Smallpox Letter

December 12, 2002

President George W. Bush
The White House
Office of the President
1600 Pennsylvania Ave, NW
Washington DC 20500

Dear Mr. President:

I am writing on behalf of the nearly 100,000 emergency nurses across the United States concerning the development and implementation of a national smallpox immunization plan. As the voice of emergency nurses throughout the United States, the Emergency Nurses Association (ENA) represents nurses who will be the point of first contact in the event of a bioterrorist attack.

ENA strongly recommends:

  • The voluntary vaccination of emergency response and emergency medical personnel with their informed consent to the vaccination.
  • Although many medical experts argue that the benefits of preventative immunization prior to a biological attack do not outweigh the health risks to the public, we feel that the increased vulnerability of emergency nurses and other emergency health care providers supports the need for them to have the opportunity to make an informed choice about whether to be vaccinated.
  • Acceleration of efforts in the research, development, and production of both existing and new, safer vaccines.
  • We also believe that in the interests of quelling public panic and controlling the potential spread of the disease, the voluntary vaccination of first responders such as paramedics, police, fire and other emergency services personnel should take place as quickly as possible.

The events of September 11, 2001, and the subsequent attacks using anthrax spores focused attention on the vulnerability of the world population to the use of biological agents such as smallpox as weapons. The global eradication of smallpox, while one of the greatest medical achievements, has created vulnerability to this disease as a weapon of mass destruction. As it stands now, emergency departments and other health providers will be overwhelmed with patients in a smallpox crisis unless sufficient prevention and response plans are in place.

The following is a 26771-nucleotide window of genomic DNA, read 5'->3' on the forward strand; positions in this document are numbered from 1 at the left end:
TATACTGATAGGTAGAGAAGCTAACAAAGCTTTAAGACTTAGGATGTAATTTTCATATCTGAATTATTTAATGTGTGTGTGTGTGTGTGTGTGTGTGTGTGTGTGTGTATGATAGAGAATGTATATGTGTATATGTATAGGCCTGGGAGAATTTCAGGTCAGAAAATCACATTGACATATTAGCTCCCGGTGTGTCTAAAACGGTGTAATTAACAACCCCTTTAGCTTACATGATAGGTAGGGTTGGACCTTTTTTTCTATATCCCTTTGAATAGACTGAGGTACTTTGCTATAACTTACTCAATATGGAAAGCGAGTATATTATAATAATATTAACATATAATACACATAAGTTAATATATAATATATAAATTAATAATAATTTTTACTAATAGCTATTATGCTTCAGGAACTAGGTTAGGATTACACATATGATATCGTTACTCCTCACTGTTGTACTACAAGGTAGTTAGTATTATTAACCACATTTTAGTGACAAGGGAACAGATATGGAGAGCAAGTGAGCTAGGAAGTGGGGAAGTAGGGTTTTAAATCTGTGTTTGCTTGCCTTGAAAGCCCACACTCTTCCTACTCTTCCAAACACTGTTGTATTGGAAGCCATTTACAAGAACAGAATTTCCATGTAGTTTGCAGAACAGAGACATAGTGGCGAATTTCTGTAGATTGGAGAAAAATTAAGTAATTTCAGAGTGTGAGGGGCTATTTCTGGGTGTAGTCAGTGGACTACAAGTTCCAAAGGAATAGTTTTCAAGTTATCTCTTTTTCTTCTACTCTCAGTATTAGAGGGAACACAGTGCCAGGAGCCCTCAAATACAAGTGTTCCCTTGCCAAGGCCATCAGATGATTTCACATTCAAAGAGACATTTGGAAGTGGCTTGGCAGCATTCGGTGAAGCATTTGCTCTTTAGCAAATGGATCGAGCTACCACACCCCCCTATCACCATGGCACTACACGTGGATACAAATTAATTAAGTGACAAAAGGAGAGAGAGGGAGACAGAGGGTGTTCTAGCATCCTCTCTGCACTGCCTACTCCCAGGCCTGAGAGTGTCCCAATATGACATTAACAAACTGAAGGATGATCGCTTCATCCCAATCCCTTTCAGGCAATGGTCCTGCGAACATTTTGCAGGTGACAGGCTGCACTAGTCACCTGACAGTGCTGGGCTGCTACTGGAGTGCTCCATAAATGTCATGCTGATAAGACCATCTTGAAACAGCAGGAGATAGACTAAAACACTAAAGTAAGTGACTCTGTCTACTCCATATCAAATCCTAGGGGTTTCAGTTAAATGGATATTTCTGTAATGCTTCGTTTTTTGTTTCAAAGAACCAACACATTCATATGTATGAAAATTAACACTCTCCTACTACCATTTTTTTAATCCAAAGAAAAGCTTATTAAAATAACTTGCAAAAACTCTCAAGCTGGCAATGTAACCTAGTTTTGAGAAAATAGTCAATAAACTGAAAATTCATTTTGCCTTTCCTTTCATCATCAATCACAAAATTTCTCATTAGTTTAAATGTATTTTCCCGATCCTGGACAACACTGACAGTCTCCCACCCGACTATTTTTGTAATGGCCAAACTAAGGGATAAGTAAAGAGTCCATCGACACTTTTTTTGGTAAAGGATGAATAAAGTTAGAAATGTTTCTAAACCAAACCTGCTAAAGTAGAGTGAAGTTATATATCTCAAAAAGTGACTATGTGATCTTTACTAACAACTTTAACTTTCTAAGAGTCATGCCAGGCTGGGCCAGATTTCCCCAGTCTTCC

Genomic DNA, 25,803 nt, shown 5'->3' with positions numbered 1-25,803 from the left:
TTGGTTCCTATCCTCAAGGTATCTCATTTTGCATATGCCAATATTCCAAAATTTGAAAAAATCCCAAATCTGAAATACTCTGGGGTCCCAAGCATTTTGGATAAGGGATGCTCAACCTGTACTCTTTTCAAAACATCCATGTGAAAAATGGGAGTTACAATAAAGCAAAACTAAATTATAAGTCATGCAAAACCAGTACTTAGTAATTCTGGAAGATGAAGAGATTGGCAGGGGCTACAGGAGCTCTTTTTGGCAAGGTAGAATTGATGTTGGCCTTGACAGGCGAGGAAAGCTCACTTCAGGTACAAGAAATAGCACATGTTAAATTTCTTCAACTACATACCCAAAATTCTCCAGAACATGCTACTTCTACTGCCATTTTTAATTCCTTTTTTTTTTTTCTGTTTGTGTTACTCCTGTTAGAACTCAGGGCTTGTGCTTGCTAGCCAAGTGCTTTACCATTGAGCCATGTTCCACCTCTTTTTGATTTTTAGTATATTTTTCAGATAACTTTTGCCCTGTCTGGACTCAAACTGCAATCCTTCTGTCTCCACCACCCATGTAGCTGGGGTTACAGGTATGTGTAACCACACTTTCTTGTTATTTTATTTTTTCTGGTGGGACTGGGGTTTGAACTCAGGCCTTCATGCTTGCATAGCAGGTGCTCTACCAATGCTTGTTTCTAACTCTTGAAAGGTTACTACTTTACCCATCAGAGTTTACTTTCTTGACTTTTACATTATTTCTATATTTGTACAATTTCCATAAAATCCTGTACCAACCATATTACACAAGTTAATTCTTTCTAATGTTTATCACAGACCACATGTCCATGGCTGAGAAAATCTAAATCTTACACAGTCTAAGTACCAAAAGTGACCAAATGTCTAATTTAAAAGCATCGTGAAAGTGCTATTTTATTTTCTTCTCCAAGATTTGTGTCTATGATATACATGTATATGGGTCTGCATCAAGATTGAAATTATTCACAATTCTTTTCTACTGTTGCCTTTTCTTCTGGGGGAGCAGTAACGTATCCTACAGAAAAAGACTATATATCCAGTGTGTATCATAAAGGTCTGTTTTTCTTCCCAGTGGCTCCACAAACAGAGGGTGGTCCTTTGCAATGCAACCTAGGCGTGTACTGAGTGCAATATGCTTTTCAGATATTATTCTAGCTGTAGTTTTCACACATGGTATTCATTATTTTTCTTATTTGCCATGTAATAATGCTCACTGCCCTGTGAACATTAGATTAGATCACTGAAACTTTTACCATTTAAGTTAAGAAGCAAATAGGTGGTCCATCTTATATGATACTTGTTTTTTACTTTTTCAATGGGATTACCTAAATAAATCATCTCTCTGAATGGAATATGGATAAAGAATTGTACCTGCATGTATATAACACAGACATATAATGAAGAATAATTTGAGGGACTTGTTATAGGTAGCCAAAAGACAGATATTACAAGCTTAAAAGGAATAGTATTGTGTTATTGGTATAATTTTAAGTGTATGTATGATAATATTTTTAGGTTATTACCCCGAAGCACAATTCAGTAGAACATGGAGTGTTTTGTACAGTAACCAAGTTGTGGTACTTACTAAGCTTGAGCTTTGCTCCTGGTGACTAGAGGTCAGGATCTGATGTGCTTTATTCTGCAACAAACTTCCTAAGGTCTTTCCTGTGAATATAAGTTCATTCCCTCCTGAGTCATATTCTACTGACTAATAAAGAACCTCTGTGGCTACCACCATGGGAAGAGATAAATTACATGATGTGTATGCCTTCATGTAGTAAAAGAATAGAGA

In the event of a bioterrorist attack, emergency nurses will play a vital role in triaging patients, providing care as the point of first contact for those patients with the disease, and monitoring for unusual patterns of infections. We strongly support education for all health care and emergency personnel on the disease, symptoms, treatment, and response initiatives. New information on smallpox is rapidly emerging; therefore, information will need to be continually and rapidly disseminated to emergency personnel.

For the past several months, ENA has joined with the federal government in the search for an effective response to the threat of a smallpox attack. We are concerned for the well-being of younger health care professionals who have never been vaccinated for this disease, and it is unknown if any resistance to smallpox remains for those vaccinated prior to 1972. In addition, the eradication of the disease and the discontinuation of the smallpox vaccination programs in the early 1970s means that only a very small number of health care professionals currently have the expertise to identify smallpox in its early stages in order to treat patients and reduce the spread of the disease.

As you move forward in implementing this vaccination program, we urge you to work rapidly to resolve the issues concerning the vaccination plan for the general public, such as education about the clear risks and benefits of preventative vaccination for adults and children, informed consent, and contraindications to vaccination. We also strongly urge an increased commitment to research into new vaccines for smallpox.

The members of ENA applaud your efforts to improve bioterrorism preparedness for the general public. We offer you our support and assistance in this effort to protect the public and America’s emergency health care providers from this threat, and we thank you for considering our views on this issue.


Sherri-Lynne Almeida, RN, MEd, MSN, DrPH, CEN, EMT-P

cc: ENA Board of Directors
Vice President Richard B. Cheney
Secretary Tommy Thompson
Director Tom Ridge
Dr. Julie Gerberding
Dr. James Hughes
Dr. Anthony S. Fauci